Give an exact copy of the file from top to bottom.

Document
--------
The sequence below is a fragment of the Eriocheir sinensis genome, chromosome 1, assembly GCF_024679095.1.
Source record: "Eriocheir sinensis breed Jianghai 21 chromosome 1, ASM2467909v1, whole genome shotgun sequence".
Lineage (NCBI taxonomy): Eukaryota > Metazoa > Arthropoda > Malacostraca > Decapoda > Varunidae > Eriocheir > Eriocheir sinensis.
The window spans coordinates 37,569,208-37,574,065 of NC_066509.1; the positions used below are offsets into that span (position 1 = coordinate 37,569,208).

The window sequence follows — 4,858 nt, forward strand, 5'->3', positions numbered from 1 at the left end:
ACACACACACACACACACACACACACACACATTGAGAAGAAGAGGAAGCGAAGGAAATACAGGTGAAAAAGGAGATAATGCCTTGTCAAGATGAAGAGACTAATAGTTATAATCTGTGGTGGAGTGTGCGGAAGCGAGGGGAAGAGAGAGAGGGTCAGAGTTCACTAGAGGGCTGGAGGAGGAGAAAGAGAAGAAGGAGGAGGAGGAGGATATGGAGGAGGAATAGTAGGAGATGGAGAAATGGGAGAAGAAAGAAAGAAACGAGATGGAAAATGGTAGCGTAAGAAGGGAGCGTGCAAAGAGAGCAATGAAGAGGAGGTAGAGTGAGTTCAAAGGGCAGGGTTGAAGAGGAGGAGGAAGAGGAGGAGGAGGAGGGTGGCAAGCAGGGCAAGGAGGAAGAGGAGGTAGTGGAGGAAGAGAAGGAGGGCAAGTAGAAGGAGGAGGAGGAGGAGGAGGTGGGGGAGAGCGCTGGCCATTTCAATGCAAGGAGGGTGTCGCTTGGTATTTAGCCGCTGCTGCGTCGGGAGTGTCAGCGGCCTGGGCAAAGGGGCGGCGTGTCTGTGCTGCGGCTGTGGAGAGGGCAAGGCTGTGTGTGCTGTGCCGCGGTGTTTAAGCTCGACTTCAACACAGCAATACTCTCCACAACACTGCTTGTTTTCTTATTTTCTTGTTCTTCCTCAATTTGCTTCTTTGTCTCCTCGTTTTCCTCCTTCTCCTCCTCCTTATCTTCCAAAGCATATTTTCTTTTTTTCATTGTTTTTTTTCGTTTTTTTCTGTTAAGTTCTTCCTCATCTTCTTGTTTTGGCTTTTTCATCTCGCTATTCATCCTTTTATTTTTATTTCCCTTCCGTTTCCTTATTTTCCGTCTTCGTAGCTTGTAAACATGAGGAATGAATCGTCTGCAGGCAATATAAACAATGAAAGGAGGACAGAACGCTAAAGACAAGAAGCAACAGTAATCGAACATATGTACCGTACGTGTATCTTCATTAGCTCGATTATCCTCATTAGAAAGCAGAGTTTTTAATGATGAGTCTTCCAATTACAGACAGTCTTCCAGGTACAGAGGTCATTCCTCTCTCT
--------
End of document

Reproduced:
The sequence below is a fragment of the Eriocheir sinensis genome, chromosome 1, assembly GCF_024679095.1.
Source record: "Eriocheir sinensis breed Jianghai 21 chromosome 1, ASM2467909v1, whole genome shotgun sequence".
Lineage (NCBI taxonomy): Eukaryota > Metazoa > Arthropoda > Malacostraca > Decapoda > Varunidae > Eriocheir > Eriocheir sinensis.
The window spans coordinates 37,569,208-37,574,065 of NC_066509.1; the positions used below are offsets into that span (position 1 = coordinate 37,569,208).

The window sequence follows — 4,858 nt, forward strand, 5'->3', positions numbered from 1 at the left end:
ACACACACACACACACACACACACACACACATTGAGAAGAAGAGGAAGCGAAGGAAATACAGGTGAAAAAGGAGATAATGCCTTGTCAAGATGAAGAGACTAATAGTTATAATCTGTGGTGGAGTGTGCGGAAGCGAGGGGAAGAGAGAGAGGGTCAGAGTTCACTAGAGGGCTGGAGGAGGAGAAAGAGAAGAAGGAGGAGGAGGAGGATATGGAGGAGGAATAGTAGGAGATGGAGAAATGGGAGAAGAAAGAAAGAAACGAGATGGAAAATGGTAGCGTAAGAAGGGAGCGTGCAAAGAGAGCAATGAAGAGGAGGTAGAGTGAGTTCAAAGGGCAGGGTTGAAGAGGAGGAGGAAGAGGAGGAGGAGGAGGGTGGCAAGCAGGGCAAGGAGGAAGAGGAGGTAGTGGAGGAAGAGAAGGAGGGCAAGTAGAAGGAGGAGGAGGAGGAGGAGGTGGGGGAGAGCGCTGGCCATTTCAATGCAAGGAGGGTGTCGCTTGGTATTTAGCCGCTGCTGCGTCGGGAGTGTCAGCGGCCTGGGCAAAGGGGCGGCGTGTCTGTGCTGCGGCTGTGGAGAGGGCAAGGCTGTGTGTGCTGTGCCGCGGTGTTTAAGCTCGACTTCAACACAGCAATACTCTCCACAACACTGCTTGTTTTCTTATTTTCTTGTTCTTCCTCAATTTGCTTCTTTGTCTCCTCGTTTTCCTCCTTCTCCTCCTCCTTATCTTCCAAAGCATATTTTCTTTTTTTCATTGTTTTTTTTCGTTTTTTTCTGTTAAGTTCTTCCTCATCTTCTTGTTTTGGCTTTTTCATCTCGCTATTCATCCTTTTATTTTTATTTCCCTTCCGTTTCCTTATTTTCCGTCTTCGTAGCTTGTAAACATGAGGAATGAATCGTCTGCAGGCAATATAAACAATGAAAGGAGGACAGAACGCTAAAGACAAGAAGCAACAGTAATCGAACATATGTACCGTACGTGTATCTTCATTAGCTCGATTATCCTCATTAGAAAGCAGAGTTTTTAATGATGAGTCTTCCAATTACAGACAGTCTTCCAGGTACAGAGGTCATTCCTCTCTCT